“There are dairy farms in New Zealand that have reduced stock numbers and external inputs, substantially reducing their environmental affects while maintaining profit and improving workloads and job satisfaction. These changes are possible but they take a few years of transition and we need an industry behind it to also transition to low-energy production systems and local markets. Relying more on local markets is a huge shift for this country’s economy which has one of the highest export markets in the world. And we can’t all be dairy farmers. The natural environment and local markets need diversity.”

“We also need to start facing the fact that the next generations will not be driving combustion engines. This transition has been made all the more urgent by government reticence to act decisively, and by a culture of denial among the peak industry bodies, still myopically focused on business as usual. How will we maintain vehicles (electric or otherwise) and roads without coal to make steel and oil to fix roads? How will we dehydrate and transport all that milk powder or other produce around the country and overseas to our markets while paying off those huge farm debts?”

“The world is changing and fast. If a sustainable future isn’t your thing then at least vote for a realistic one that is not based on business as usual.”

 

Graphics: http://www.fmj.co.uk/serco-wins-38m-rushmoor-deal/


Press Release: Double the Refugee Quota

31/07/2017
climate refugee unhcr 4b227c546

Photo source: UNHCR

Climate Justice Taranaki welcomes Murdoch Stephens from the Doing Our Bit campaign to New Plymouth. The campaign demands an immediate doubling of New Zealand’s refugee quota and doubling of support funding to help new refugees.

On his national tour, Mr Stephens speaks on the evolving refugee crisis over the last year, what New Zealand’s policies are – including the new community sponsorship model – and how local communities can get involved.

In New Plymouth, Emily Bailey and Urs Signer of Climate Justice Taranaki will facilitate the event, and speak to the issue from a local perspective, with particular emphasis on displacement and colonisation in Taranaki.

As more climate refugees flee rising sea levels, droughts, floods, pestilence, habitat collapse and resource wars we all need to do our bit to provide them sanctuary. Come along to hear Murdoch this Wednesday August 2nd 6pm at the Fitzroy Surf Lifesaving Club in New Plymouth,” said Ms Bailey.


Media release: STOS oil drilling must stop

20/06/2017

Climate Justice Taranaki are calling on submitters to once again tell Shell Todd Oil Services(STOS)to stop drilling for oil and gas in the South Taranaki Bight – home and feeding ground to many marine mammals including the Maui’s dolphin and the Blue Whale. A submission form is available on their website at http://www.climatejusticetaranaki.info/stop-stos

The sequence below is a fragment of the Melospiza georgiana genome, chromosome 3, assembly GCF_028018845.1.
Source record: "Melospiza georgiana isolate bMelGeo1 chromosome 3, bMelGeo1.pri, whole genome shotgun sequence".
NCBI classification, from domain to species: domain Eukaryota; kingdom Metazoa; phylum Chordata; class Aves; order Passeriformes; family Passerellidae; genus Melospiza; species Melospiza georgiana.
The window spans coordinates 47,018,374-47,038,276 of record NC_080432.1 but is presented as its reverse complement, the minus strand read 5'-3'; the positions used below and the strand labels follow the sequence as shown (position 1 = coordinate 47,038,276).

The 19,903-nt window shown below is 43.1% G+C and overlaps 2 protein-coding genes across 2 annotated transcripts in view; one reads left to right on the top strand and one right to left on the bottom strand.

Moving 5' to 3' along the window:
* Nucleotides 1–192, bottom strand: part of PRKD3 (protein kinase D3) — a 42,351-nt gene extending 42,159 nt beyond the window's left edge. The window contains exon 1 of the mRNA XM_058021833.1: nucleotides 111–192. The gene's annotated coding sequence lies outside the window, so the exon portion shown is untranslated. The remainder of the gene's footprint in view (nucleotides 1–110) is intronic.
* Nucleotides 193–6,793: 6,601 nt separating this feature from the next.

At 5pm Monday 19 June submissions close on STOS’ consent applications to bring in a jack-up rig to the Maui gas platforms that will drill 22 more wells and discharge harmful substances at sea. STOS says it is too early to tell the Environmental Protection Authority (EPA) and the public what chemicals will be discharged. EEZ law, under which EPA acts, cannot stop incomplete consent applications.

“These companies are not seeing the writing on the wall. To be straight up the government and fossil fuel companies just need to be told again and again that the fossil fuel age is over and climate change must be considered. The oil and gas industry is a dying industry that’s taking the whole planet with it” says Climate Justice spokesperson Emily Bailey.

STOS will later apply for an additional marine discharge consent to cover other harmful substance discharges – the public will not be notified on this. “They are plying the old ploy of gaining consent bit by bit so a proper assessment of cumulative impacts cannot be made. This approach makes it harder to turn down new consents once existing ones are granted. What makes it worse, is just this week laws on marine discharge consenting were repealed leaving gaping holes in legislation just when we need them most” said Bailey.

STOS still haven’t confirmed what rig they may use – which vary a lot in size, range and disturbance of the seabed. They haven’t confirmed what operational and drilling chemicals they will use, many of which can be eco-toxins, biocides or carcinogens. STOS should be ashamed. This is consent by stealth. A company that damages the planet with its product and at all stages of its operations should no longer be able to operate in this day and age. It’s time for the fossil fool industry to move on” said Bailey.